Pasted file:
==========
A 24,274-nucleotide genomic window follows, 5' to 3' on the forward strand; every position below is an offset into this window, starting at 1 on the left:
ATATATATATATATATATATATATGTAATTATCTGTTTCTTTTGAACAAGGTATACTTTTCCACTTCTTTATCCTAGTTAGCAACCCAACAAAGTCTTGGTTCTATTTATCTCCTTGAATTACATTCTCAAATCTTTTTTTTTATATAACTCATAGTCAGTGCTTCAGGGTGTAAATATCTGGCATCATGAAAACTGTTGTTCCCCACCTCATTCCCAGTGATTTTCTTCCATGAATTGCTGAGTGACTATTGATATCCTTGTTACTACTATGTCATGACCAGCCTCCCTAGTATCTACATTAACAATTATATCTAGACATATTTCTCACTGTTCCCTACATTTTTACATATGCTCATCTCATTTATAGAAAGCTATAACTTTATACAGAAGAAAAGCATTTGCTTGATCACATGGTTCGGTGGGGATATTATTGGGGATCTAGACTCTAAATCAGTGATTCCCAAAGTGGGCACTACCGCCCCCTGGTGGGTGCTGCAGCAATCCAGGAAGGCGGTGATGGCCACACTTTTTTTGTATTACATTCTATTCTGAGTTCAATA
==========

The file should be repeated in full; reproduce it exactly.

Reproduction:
A 24,274-nucleotide genomic window follows, 5' to 3' on the forward strand; every position below is an offset into this window, starting at 1 on the left:
ATATATATATATATATATATATATGTAATTATCTGTTTCTTTTGAACAAGGTATACTTTTCCACTTCTTTATCCTAGTTAGCAACCCAACAAAGTCTTGGTTCTATTTATCTCCTTGAATTACATTCTCAAATCTTTTTTTTTATATAACTCATAGTCAGTGCTTCAGGGTGTAAATATCTGGCATCATGAAAACTGTTGTTCCCCACCTCATTCCCAGTGATTTTCTTCCATGAATTGCTGAGTGACTATTGATATCCTTGTTACTACTATGTCATGACCAGCCTCCCTAGTATCTACATTAACAATTATATCTAGACATATTTCTCACTGTTCCCTACATTTTTACATATGCTCATCTCATTTATAGAAAGCTATAACTTTATACAGAAGAAAAGCATTTGCTTGATCACATGGTTCGGTGGGGATATTATTGGGGATCTAGACTCTAAATCAGTGATTCCCAAAGTGGGCACTACCGCCCCCTGGTGGGTGCTGCAGCAATCCAGGAAGGCGGTGATGGCCACACTTTTTTTGTATTACATTCTATTCTGAGTTCAATA